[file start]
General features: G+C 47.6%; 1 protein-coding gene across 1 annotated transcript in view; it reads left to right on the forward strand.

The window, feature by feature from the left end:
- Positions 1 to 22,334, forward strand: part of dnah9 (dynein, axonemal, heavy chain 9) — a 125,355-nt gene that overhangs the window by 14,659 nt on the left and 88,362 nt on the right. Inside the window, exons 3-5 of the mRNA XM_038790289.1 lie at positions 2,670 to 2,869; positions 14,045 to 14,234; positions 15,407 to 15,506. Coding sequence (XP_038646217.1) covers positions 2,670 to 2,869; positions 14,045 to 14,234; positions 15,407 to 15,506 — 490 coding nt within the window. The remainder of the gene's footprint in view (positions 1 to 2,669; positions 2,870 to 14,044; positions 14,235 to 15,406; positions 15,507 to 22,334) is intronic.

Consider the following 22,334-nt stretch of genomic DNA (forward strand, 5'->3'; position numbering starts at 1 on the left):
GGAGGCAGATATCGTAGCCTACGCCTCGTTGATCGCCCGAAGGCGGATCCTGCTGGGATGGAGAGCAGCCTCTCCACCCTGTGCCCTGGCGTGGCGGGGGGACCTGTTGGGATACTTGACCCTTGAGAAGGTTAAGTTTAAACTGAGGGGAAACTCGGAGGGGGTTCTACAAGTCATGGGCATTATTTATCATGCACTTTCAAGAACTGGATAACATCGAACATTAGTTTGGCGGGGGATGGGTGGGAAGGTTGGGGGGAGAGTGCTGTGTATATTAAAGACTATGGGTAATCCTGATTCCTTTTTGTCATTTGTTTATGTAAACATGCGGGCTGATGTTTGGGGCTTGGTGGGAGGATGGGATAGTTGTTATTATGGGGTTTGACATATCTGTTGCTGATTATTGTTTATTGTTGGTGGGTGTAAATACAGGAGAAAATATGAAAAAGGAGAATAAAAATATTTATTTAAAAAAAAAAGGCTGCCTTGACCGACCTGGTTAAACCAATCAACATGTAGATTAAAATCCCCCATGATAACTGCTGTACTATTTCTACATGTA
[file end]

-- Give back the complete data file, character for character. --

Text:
General features: G+C 47.6%; 1 protein-coding gene across 1 annotated transcript in view; it reads left to right on the forward strand.

The window, feature by feature from the left end:
- Positions 1 to 22,334, forward strand: part of dnah9 (dynein, axonemal, heavy chain 9) — a 125,355-nt gene that overhangs the window by 14,659 nt on the left and 88,362 nt on the right. Inside the window, exons 3-5 of the mRNA XM_038790289.1 lie at positions 2,670 to 2,869; positions 14,045 to 14,234; positions 15,407 to 15,506. Coding sequence (XP_038646217.1) covers positions 2,670 to 2,869; positions 14,045 to 14,234; positions 15,407 to 15,506 — 490 coding nt within the window. The remainder of the gene's footprint in view (positions 1 to 2,669; positions 2,870 to 14,044; positions 14,235 to 15,406; positions 15,507 to 22,334) is intronic.

Consider the following 22,334-nt stretch of genomic DNA (forward strand, 5'->3'; position numbering starts at 1 on the left):
GGAGGCAGATATCGTAGCCTACGCCTCGTTGATCGCCCGAAGGCGGATCCTGCTGGGATGGAGAGCAGCCTCTCCACCCTGTGCCCTGGCGTGGCGGGGGGACCTGTTGGGATACTTGACCCTTGAGAAGGTTAAGTTTAAACTGAGGGGAAACTCGGAGGGGGTTCTACAAGTCATGGGCATTATTTATCATGCACTTTCAAGAACTGGATAACATCGAACATTAGTTTGGCGGGGGATGGGTGGGAAGGTTGGGGGGAGAGTGCTGTGTATATTAAAGACTATGGGTAATCCTGATTCCTTTTTGTCATTTGTTTATGTAAACATGCGGGCTGATGTTTGGGGCTTGGTGGGAGGATGGGATAGTTGTTATTATGGGGTTTGACATATCTGTTGCTGATTATTGTTTATTGTTGGTGGGTGTAAATACAGGAGAAAATATGAAAAAGGAGAATAAAAATATTTATTTAAAAAAAAAAGGCTGCCTTGACCGACCTGGTTAAACCAATCAACATGTAGATTAAAATCCCCCATGATAACTGCTGTACTATTTCTACATGTA